K11

Real-time 360° panoramic photo booth.

  • Responsibilities: Visual design, frontend & backend development
  • Technologies: AngularJS, jQuery, ActionScript, Twitter API
  • Timeframe: May 2014 – June 2014

Highlights

  • Inter-connected photo booth solution with iPad app, TV displays, and website
  • System designed to overcome camera limitations and WiFi connectivity

To celebrate the launch of the Iron Panda art display at the K11 art mall in Hong Kong, an interactive photo booth was commissioned that would let visitors take photos of themselves near an art installation using a 360 panoramic camera. Visitors would then be able to view the photos on a website and use an iPad-kiosk to share the photo to social media or display it on a number of TVs inside the mall.

Due to the short time limit of the project (roughly two weeks), the camera vendor was unable to provide APIs to retrieve photos from the camera. The only method of retrieving the photos was to post to them social media. Coupled with unstable WiFi connectivity inside the mall, we had to develop a creative solution to overcome these limitations while providing a pleasant and seamless experience to visitors.

Below is a diagram illustrating the final system structure of the K11 project:

Diagram of the system structure.

Off-site server

An off-site server was used to retrieve the photos from the on-site camera, and control the photos that were displayed on the website and inside the mall.

The only way to retrieve photos from the camera was by sharing them to social media (connecting the camera to a device via USB would prevent it from working while connected). On-site, attendants would use the camera vendor's accompanying phone app to share photos to social media after they were taken. Sharing a photo would upload it to the camera vendor's website, automatically posting a link to the webpage with the image embed on the social media account (we had set up a private Twitter account for this, and used Twitter's OAuth endpoints to retrieve the account's protected tweets).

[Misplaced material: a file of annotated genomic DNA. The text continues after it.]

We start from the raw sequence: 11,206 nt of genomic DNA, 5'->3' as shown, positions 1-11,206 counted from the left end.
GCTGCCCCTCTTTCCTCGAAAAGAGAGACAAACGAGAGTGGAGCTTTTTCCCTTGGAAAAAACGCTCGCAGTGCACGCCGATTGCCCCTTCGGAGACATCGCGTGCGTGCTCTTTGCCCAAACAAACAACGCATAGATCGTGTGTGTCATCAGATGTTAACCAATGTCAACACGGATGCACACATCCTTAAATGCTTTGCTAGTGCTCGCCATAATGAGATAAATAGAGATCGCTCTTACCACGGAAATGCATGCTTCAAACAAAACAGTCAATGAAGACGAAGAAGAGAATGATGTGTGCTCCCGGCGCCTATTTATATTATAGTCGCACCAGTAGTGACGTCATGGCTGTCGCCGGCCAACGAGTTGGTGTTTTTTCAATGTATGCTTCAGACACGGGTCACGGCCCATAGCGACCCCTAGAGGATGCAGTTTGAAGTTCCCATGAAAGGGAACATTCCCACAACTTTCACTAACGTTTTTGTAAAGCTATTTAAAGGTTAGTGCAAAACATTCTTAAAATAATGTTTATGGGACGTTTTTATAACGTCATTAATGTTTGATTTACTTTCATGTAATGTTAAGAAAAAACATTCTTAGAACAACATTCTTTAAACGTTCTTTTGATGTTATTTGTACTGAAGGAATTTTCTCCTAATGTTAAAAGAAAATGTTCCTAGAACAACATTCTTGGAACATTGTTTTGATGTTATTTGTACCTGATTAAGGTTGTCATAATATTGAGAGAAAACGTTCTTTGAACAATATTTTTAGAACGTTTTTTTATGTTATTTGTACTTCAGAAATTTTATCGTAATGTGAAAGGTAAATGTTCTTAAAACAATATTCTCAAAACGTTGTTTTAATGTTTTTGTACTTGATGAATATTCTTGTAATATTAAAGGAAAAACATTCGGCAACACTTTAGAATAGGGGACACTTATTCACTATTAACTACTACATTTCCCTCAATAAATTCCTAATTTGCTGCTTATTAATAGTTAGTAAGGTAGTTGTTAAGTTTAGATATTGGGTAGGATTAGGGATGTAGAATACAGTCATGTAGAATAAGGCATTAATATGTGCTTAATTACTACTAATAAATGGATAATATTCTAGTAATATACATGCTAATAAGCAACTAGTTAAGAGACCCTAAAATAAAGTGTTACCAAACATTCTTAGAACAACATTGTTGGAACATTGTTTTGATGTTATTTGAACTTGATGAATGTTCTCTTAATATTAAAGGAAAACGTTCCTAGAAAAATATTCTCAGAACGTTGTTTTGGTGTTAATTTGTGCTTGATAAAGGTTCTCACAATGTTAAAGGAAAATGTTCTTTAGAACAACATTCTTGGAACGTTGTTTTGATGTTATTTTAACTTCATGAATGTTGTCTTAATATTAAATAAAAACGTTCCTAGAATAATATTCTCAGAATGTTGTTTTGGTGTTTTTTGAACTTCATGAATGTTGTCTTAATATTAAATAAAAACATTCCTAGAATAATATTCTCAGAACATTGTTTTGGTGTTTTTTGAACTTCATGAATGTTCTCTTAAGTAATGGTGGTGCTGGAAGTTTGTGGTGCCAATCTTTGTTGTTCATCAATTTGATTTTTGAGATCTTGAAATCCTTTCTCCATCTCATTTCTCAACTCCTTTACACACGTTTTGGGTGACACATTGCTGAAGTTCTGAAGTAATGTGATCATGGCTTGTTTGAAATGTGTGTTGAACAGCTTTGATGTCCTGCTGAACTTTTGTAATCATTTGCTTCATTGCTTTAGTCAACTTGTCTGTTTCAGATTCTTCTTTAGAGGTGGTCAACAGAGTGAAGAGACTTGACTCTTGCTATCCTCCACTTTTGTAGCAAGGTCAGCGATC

The server ran a cron job to reguarly check the social media feed (as webhooks were not provided by Twitter at the time). When a new photo was shared, the server ran a PHP script that scraped the shared embed page looking for the image file name. It would then use ID in the file name to construct a URL to the full-resolution image from the vendor's Amazon AWS host. The sever would then update a local JSON file with a URL to and MD5 hash of the full-resolution image file, which both the JSON file and image were served to the on-site server via a HTTP API.

On-site server

An on-site server was used to serve a JSON file of the full-resolution images for the local area network. The server would also download the full-resolution images from the AWS host server and store them locally, cross-referencing the MD5 hash to ensure the file was not corrupted during download (otherwise it would attempt to download the file again). The server ran on its own 4G wireless connection to overcome the poor WiFi conditions inside the mall, and served the downloaded image files over the local area network to iPad and TVs.

iPad App

Screenshot of the iPad app with a photo selected.
Tapping 'Display on TV' would send the URL of the currently selected photo to the on-site server via a HTTP POST request, which would update the on-site JSON file and 'bounce' the request to the TVs.

The iPad kiosk was placed next to the art installation for visitors to use after they had their photo taken. The app used on the iPad was developed using Cordova, with the webpage being hosted off-site. This allowed us to provide maintenance remotely by updating the webpage without having to reinstall the app on the device.

The app would read the on-site JSON file on an interval and refresh the photo list when it detected that the last-updated epoch timestamp value in the JSON file had changed (or differed from the one it had stored internally).

Tapping on a photo would display it in an interactive stereoscopic panorama, where visitors could pan and zoom around the photo. Tapping on 'Get this photo' would provide a list of QR codes that once scanned on a mobile device would prompt the user to share the photo to social media.

TV Displays

A number of displays placed around the mall, including a 70" TV, would show photos at random from the on-site sever's JSON file. When a visitor would push a photo via the iPad kiosk app, all the TVs in the mall would instantly update to show the requested photo for a period of time, before returning to the random cycle.

The TVs were connected to Mac Mini's, which were running Chrome in kiosk mode displaying a locally-hosted webpage that used a Flash-based application to show the photos. The application was copied from the vendor's website, however initially it would not run as it would throw cross-domain security policy errors when loading the photos from the local network. We overcame this by running the webpage through a local proxy that would fake the local hostname as being that of the vendor's website. Additionally, modifying parts of the application's ActionScript layer allowed the sphere to automatically rotate.

Screenshot of the TV display.
The interface used for the displays, showing the panoramas in a rotating equirectangular sphere.

Website

A website was also developed, which allowed users to view photos and share them to Facebook or Weibo.

Screenshot of the website.
The photo booth website, with support for IE6 and above.